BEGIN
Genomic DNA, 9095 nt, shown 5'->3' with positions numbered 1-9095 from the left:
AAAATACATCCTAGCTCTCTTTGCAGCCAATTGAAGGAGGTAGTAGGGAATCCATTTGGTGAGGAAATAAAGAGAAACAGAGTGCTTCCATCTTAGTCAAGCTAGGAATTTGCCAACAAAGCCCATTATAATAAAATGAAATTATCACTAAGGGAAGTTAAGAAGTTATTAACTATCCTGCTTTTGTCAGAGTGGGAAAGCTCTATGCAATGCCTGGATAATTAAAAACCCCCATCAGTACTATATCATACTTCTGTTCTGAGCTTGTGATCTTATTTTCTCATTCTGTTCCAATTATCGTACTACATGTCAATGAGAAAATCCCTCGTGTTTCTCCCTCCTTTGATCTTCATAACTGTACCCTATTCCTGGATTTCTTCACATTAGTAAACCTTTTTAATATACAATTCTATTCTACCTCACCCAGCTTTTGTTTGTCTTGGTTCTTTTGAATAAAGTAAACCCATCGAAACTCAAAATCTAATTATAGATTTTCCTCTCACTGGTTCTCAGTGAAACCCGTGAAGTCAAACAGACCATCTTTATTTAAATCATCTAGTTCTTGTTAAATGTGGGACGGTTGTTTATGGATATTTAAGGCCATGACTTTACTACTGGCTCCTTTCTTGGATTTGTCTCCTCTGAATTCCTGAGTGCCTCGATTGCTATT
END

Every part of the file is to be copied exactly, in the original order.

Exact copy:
Genomic DNA, 9095 nt, shown 5'->3' with positions numbered 1-9095 from the left:
AAAATACATCCTAGCTCTCTTTGCAGCCAATTGAAGGAGGTAGTAGGGAATCCATTTGGTGAGGAAATAAAGAGAAACAGAGTGCTTCCATCTTAGTCAAGCTAGGAATTTGCCAACAAAGCCCATTATAATAAAATGAAATTATCACTAAGGGAAGTTAAGAAGTTATTAACTATCCTGCTTTTGTCAGAGTGGGAAAGCTCTATGCAATGCCTGGATAATTAAAAACCCCCATCAGTACTATATCATACTTCTGTTCTGAGCTTGTGATCTTATTTTCTCATTCTGTTCCAATTATCGTACTACATGTCAATGAGAAAATCCCTCGTGTTTCTCCCTCCTTTGATCTTCATAACTGTACCCTATTCCTGGATTTCTTCACATTAGTAAACCTTTTTAATATACAATTCTATTCTACCTCACCCAGCTTTTGTTTGTCTTGGTTCTTTTGAATAAAGTAAACCCATCGAAACTCAAAATCTAATTATAGATTTTCCTCTCACTGGTTCTCAGTGAAACCCGTGAAGTCAAACAGACCATCTTTATTTAAATCATCTAGTTCTTGTTAAATGTGGGACGGTTGTTTATGGATATTTAAGGCCATGACTTTACTACTGGCTCCTTTCTTGGATTTGTCTCCTCTGAATTCCTGAGTGCCTCGATTGCTATT